selective-colorOpen a Selective Color adjustment layer the same way you did for Levels by doing one of the following.

  • Choose Window>Adjustments and click on the second last icon on the bottom row.
  • Click the New Adjustment Layer button at the bottom of the Layers panel, and choose Selective Color layer type.
  • Choose Layer > New Adjustment Layer > Selective Color. Name the layer if you wish, and click OK.

You will see a box like this (screenshot to the right). Play with the sliders until you get the effect you desire. You can change from red to a different color by clicking the “Colors” pull-down menu and adjusting each separately.

 

becky-after-selective-color

Here’s the image after I applied the Selective Color Adjustment.

#3 Gradient Map

Last but not least, my third favorite, the Gradient Map Adjustment Layer. Gradient maps convert your image to grayscale and then replace the range of black, gray, and white tones with a gradient of your choice, in effect colorizing your image. You can use two or more colors. Some really wild effects and so many different possibilities are available with this tool.

Add a Gradient Map adjustment layer as you did with Levels and Selective Color.

The Gradient Map Adjustment comes with some amazing presets. The Photographic Toning presets are impressive and definitely worth trying out.

hooklight-house

Hook Lighthouse, Wexford, Ireland.

gradient-map-photographic-toning

Photographic toning Gradient map presets

If you do not see these options you can load more presets. Click on the down arrow next to the gradient, then click the little gear icon to get a pull down menu with more presets you can load. Select “Photographic Toning”.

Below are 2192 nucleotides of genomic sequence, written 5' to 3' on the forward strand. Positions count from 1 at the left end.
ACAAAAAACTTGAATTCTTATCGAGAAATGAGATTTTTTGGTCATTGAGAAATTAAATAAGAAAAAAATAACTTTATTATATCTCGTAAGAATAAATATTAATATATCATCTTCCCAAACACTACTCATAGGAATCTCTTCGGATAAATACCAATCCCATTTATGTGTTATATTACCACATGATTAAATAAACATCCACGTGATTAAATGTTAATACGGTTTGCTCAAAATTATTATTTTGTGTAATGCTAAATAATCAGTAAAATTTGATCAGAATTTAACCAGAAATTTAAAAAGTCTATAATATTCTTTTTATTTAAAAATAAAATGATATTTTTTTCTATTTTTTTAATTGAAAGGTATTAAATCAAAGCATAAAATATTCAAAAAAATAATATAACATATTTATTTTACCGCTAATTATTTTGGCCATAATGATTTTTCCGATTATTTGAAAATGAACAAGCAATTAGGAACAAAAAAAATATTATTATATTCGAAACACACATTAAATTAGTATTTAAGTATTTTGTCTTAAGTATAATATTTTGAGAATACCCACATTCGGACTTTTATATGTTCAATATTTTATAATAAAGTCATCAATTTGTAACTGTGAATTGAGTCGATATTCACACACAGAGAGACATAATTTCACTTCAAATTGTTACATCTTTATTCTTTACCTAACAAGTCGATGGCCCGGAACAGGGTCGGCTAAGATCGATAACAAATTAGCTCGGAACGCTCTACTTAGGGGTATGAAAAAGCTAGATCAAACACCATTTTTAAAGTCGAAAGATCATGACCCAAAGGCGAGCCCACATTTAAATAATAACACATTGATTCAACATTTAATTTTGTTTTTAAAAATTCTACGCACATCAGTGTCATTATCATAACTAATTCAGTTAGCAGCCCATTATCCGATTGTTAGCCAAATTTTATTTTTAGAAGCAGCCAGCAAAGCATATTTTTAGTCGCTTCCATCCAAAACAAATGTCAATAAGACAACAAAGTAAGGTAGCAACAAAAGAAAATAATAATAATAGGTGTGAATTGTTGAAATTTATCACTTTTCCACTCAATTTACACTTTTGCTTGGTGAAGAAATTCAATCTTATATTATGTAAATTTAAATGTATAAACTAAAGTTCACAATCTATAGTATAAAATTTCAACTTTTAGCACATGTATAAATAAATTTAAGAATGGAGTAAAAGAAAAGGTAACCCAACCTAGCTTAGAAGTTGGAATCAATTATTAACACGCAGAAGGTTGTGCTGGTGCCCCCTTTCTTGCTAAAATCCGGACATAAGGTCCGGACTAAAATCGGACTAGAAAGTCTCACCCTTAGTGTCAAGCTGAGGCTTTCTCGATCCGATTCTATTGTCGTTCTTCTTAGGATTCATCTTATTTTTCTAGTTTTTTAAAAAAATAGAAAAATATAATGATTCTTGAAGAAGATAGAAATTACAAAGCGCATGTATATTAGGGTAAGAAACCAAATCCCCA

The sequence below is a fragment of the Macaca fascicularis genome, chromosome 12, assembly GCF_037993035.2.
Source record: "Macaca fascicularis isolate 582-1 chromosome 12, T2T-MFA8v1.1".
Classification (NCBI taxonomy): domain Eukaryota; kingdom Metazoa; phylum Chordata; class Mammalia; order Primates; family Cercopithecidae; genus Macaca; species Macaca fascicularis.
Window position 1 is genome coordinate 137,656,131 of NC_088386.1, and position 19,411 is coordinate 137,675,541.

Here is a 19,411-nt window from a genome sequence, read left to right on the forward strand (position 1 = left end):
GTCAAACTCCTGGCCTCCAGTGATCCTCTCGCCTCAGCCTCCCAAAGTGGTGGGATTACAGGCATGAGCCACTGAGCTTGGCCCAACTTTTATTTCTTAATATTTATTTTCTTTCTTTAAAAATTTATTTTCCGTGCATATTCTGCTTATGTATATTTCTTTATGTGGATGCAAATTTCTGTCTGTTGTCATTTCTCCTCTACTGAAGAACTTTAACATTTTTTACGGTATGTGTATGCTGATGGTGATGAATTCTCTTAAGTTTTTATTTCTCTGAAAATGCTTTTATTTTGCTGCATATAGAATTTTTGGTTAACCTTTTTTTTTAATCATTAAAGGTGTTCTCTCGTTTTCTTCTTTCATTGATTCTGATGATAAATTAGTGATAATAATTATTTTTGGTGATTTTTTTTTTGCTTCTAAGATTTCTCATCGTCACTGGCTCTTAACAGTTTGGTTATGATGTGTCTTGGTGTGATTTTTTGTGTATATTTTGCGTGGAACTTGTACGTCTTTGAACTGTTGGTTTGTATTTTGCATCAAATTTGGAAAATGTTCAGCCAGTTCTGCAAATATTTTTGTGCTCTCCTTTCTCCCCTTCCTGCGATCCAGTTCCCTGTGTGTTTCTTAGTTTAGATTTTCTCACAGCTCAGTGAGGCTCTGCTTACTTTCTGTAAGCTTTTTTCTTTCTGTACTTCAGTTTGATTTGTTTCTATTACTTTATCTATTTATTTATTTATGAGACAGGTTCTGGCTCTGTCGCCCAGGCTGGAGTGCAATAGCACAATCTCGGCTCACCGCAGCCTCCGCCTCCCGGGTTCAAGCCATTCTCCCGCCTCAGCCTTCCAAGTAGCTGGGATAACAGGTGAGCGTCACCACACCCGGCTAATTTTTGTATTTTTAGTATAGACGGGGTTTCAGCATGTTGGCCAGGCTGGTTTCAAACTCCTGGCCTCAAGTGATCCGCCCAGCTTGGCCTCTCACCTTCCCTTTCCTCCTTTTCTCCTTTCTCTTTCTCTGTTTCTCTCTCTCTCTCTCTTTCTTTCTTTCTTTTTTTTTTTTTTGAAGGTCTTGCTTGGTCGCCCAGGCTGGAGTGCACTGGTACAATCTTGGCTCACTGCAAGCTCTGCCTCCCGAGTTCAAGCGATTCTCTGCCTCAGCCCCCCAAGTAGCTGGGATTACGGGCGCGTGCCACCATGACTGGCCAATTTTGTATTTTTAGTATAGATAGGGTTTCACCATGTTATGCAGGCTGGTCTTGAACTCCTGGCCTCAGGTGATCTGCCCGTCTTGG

gradient-map

It will ask you if you want to replace or append. Click OK to replace all the existing presets, or click Append to add them. Add as many of the presets from that pull-down list as you like, or swap them out by clicking OK to keep the selection smaller.

screen-shot-2016-11-21-at-11-40-47-am

hooklight-house-gradient-map

You can choose any colours or presets to create some really interesting colour effects.

You can also reverse the gradients, and adjust the opacity of the layer as well as the blending mode for even more options.

Your turn

Do you use Adjustment Layers in Photoshop? What are your favorites? Please leave a comment in the section below.

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Sarah Hipwell is an independent professional photographer based in Dublin. She specialises in high-quality corporate, stock and portraiture photography. Her background is in Design. She received her BA in Hons Design from the University of Ulster, Belfast. She has many years commercial design experience working as a designer and as a trainer for large multimedia companies. See more of her work at SarahHipwell.com or at 500px.

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    Good overview of these three adjustment layers. I agree that I’d use a curves layer for the color/wb adjustments to the highlights, shadows and midtones.

    I love using the gradient to do my b&w conversions. That is pretty much the only thing I use now for b&w conversions.